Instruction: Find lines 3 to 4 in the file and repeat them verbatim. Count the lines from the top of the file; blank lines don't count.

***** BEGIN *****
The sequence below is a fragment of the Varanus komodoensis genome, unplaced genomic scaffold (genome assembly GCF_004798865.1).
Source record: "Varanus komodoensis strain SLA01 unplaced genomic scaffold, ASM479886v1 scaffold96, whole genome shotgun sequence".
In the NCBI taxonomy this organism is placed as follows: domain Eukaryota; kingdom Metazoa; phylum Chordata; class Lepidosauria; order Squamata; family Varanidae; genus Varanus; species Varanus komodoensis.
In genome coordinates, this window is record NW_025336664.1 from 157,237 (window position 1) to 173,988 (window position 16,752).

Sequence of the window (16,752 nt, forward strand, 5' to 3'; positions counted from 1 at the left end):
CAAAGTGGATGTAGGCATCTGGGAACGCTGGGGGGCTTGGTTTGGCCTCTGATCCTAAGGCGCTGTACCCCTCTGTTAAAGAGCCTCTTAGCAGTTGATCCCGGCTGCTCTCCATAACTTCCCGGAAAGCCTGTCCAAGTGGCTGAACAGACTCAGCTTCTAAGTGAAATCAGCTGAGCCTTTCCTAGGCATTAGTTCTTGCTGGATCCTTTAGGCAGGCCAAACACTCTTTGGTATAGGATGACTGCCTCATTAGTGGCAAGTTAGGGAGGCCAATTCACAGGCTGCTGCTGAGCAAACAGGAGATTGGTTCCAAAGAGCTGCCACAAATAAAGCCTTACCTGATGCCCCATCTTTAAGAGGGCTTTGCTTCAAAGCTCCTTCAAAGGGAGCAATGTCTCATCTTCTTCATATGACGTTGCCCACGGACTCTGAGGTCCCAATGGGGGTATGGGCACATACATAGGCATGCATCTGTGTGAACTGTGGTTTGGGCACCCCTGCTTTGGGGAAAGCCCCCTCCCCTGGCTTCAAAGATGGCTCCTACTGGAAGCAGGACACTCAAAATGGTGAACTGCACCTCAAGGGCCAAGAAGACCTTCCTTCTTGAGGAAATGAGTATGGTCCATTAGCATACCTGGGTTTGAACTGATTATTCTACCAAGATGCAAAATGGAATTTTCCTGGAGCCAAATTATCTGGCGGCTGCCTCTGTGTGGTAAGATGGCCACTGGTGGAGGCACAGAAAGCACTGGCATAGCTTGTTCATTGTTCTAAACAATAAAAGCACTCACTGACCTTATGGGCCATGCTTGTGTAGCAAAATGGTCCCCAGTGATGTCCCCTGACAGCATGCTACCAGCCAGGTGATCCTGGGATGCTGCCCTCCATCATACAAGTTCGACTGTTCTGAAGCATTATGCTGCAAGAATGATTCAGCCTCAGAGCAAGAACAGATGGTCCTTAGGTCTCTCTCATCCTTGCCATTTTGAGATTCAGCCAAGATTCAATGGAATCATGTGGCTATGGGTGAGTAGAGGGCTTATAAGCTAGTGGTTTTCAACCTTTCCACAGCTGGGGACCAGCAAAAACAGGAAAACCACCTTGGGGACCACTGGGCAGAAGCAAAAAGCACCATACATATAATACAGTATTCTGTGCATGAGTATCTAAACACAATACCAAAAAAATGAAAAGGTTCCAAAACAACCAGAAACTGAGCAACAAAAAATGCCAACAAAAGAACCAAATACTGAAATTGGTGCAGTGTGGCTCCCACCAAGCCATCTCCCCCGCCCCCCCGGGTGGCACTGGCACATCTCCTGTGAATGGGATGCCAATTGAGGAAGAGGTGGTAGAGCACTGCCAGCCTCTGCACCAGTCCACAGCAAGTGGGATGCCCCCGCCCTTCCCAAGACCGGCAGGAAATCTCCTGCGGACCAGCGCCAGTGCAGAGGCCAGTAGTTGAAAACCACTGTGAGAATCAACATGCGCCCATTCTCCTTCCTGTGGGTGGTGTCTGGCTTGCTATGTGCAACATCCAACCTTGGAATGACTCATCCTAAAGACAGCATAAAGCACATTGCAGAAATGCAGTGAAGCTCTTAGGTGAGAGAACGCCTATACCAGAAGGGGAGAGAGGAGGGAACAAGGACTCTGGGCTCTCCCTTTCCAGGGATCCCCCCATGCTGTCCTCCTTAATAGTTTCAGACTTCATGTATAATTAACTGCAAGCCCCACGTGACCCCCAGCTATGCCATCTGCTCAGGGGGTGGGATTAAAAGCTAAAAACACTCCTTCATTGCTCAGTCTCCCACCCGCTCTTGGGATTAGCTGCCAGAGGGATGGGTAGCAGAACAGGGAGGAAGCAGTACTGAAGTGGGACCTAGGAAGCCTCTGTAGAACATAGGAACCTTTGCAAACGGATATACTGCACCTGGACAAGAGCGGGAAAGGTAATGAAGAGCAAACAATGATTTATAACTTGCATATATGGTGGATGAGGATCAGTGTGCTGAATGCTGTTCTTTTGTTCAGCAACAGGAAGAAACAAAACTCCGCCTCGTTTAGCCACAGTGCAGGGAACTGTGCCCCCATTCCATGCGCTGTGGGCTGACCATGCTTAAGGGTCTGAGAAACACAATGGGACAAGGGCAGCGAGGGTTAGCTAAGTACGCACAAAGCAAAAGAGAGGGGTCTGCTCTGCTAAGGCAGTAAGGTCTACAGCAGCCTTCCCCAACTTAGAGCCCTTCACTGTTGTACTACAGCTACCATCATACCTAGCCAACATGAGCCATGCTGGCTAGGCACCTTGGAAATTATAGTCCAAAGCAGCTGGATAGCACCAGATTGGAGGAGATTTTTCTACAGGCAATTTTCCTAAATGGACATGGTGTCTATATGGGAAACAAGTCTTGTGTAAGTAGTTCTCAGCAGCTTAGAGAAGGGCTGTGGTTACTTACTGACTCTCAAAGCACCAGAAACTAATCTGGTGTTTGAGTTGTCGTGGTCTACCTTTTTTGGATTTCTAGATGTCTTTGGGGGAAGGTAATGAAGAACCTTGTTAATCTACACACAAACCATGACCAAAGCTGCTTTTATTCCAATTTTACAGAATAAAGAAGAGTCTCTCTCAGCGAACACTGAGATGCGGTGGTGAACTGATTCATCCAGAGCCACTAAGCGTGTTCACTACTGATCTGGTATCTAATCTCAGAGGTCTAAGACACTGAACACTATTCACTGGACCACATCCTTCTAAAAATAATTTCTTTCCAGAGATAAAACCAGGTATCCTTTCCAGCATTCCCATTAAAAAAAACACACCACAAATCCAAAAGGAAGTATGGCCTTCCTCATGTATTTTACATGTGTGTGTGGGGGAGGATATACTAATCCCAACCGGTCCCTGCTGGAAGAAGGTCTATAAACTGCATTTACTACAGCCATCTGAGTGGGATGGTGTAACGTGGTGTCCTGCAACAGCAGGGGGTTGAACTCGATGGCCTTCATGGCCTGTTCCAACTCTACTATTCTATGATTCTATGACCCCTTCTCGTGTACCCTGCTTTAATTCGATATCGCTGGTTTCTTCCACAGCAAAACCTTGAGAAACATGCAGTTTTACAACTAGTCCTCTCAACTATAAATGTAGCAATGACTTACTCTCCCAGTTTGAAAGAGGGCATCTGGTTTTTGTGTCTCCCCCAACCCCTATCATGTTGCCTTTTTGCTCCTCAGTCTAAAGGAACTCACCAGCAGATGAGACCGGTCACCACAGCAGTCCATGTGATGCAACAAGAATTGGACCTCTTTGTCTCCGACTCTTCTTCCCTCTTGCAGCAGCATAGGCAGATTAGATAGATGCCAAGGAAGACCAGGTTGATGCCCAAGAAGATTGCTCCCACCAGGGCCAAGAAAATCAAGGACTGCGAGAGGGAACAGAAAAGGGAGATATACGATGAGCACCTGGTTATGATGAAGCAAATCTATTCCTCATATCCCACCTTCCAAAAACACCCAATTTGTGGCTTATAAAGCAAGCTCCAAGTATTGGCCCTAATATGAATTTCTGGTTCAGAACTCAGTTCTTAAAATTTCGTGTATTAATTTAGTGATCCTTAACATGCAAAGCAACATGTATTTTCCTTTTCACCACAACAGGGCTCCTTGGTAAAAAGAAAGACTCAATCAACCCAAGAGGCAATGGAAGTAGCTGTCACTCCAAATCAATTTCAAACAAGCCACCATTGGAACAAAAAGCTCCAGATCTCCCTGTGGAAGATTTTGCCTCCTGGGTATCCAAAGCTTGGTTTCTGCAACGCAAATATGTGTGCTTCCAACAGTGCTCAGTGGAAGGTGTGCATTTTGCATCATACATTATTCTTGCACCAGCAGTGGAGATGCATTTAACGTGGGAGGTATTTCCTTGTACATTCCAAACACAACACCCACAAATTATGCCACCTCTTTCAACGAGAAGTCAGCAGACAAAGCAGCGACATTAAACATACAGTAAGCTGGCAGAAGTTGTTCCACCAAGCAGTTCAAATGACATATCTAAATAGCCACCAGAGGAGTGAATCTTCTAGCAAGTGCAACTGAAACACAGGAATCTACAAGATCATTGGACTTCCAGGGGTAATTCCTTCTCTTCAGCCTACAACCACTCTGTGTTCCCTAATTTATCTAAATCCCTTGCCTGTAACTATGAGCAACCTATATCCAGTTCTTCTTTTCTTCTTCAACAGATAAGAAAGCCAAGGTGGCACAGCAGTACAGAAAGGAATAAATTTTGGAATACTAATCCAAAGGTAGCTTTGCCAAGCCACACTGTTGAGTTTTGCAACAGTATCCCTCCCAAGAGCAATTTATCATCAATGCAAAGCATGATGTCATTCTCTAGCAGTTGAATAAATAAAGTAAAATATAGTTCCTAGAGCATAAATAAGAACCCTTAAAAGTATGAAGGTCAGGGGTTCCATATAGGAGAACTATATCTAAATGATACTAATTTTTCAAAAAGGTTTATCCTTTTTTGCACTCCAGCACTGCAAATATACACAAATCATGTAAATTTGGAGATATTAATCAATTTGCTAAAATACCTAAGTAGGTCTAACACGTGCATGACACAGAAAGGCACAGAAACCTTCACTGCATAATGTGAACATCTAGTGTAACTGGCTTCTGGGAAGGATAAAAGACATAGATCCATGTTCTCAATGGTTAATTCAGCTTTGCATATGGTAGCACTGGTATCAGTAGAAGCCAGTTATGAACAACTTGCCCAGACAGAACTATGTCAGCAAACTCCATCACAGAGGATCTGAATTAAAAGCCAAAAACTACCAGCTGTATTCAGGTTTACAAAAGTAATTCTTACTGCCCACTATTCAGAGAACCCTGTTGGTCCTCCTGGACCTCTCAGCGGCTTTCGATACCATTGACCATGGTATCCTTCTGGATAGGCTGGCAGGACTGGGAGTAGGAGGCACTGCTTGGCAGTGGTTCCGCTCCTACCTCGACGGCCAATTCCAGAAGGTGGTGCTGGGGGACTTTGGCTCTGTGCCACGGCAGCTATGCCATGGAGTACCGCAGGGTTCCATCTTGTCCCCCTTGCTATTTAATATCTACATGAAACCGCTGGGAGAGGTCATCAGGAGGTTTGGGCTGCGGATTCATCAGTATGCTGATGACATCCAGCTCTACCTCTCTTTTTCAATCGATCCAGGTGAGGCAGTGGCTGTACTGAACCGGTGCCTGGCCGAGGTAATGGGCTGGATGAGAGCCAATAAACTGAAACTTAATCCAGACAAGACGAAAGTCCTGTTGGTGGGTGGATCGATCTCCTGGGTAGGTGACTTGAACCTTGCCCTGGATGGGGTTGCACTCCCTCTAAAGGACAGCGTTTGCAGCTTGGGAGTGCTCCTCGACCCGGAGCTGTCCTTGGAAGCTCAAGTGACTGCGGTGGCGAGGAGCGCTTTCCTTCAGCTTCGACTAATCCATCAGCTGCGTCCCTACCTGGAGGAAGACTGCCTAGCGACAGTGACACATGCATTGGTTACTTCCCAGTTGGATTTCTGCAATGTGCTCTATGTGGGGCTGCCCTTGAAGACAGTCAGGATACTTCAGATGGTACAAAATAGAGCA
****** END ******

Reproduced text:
In the NCBI taxonomy this organism is placed as follows: domain Eukaryota; kingdom Metazoa; phylum Chordata; class Lepidosauria; order Squamata; family Varanidae; genus Varanus; species Varanus komodoensis.
In genome coordinates, this window is record NW_025336664.1 from 157,237 (window position 1) to 173,988 (window position 16,752).